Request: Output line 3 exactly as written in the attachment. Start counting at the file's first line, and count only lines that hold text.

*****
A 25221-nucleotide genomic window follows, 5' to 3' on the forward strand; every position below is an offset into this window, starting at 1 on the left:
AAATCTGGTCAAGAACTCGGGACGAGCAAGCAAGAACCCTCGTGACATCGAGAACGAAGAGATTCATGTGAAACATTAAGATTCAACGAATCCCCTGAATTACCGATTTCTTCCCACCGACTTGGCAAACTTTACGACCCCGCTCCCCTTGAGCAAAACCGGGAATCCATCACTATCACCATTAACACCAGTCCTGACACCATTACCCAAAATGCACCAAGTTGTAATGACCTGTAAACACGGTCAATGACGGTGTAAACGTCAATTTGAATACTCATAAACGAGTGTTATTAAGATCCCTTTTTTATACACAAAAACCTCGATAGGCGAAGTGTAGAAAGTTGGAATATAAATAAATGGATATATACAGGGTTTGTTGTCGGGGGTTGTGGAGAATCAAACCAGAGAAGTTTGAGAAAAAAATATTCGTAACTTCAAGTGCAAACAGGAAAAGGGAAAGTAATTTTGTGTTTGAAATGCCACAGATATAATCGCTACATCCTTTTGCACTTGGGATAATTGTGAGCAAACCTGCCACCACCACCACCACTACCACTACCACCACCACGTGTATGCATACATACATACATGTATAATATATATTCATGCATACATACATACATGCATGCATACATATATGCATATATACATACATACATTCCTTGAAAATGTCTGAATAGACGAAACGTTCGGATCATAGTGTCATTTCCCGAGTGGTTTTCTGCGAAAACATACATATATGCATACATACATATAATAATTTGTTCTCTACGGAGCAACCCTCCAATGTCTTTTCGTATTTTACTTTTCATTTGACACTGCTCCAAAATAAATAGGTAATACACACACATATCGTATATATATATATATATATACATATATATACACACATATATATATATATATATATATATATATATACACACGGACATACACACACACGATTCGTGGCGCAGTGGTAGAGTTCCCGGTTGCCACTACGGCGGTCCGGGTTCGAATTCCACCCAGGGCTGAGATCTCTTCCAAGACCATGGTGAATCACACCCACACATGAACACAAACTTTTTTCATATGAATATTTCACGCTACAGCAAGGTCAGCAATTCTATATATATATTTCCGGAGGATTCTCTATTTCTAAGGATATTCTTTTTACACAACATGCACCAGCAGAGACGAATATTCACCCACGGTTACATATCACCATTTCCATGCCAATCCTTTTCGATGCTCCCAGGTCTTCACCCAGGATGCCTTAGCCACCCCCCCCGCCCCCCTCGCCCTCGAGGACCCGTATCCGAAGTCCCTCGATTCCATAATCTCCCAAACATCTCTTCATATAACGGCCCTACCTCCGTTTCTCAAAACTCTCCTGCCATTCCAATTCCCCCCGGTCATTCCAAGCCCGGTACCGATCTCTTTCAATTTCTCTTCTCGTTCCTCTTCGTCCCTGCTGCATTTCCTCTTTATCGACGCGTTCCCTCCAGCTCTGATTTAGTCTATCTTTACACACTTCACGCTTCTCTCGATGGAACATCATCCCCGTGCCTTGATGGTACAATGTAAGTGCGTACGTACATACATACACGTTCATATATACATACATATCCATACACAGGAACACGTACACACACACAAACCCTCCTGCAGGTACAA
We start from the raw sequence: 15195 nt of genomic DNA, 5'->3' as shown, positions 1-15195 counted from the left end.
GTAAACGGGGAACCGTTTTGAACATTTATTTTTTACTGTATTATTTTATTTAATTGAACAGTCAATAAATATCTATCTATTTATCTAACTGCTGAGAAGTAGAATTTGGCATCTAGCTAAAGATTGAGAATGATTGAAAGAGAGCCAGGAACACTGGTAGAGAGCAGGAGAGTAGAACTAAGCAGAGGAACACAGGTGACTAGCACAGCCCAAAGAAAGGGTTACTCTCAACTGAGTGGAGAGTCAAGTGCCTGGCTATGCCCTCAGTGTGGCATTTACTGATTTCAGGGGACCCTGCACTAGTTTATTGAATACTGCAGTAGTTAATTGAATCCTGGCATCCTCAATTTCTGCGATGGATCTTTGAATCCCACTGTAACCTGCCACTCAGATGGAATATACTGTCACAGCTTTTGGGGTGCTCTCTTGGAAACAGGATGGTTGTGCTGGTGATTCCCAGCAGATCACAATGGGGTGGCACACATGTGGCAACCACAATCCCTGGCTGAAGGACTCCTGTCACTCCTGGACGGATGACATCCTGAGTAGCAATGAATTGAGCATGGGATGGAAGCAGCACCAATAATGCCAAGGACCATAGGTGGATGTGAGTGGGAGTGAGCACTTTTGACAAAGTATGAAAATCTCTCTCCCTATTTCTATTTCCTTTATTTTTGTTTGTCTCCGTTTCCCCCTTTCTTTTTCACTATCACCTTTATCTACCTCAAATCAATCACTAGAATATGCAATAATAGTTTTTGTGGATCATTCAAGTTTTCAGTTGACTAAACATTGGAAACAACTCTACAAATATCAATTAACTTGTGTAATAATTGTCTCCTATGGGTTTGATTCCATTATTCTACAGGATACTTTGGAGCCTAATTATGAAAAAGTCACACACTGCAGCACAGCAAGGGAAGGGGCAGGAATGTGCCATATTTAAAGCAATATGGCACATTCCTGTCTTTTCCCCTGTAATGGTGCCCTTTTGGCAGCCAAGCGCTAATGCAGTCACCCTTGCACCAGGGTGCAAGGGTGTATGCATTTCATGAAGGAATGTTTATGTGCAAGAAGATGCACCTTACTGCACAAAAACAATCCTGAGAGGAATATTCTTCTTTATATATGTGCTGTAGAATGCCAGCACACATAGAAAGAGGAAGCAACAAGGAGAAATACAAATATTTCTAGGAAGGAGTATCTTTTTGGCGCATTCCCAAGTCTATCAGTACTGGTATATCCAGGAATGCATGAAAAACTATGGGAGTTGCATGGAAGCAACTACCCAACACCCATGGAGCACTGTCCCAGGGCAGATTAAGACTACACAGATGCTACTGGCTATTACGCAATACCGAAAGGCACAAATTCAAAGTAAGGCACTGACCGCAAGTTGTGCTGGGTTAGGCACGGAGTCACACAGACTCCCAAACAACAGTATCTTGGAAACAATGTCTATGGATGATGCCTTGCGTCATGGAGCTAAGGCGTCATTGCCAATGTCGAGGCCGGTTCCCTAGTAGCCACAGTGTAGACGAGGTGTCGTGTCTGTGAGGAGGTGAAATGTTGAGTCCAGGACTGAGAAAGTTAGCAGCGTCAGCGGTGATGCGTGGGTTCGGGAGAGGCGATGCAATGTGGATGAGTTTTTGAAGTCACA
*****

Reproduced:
We start from the raw sequence: 15195 nt of genomic DNA, 5'->3' as shown, positions 1-15195 counted from the left end.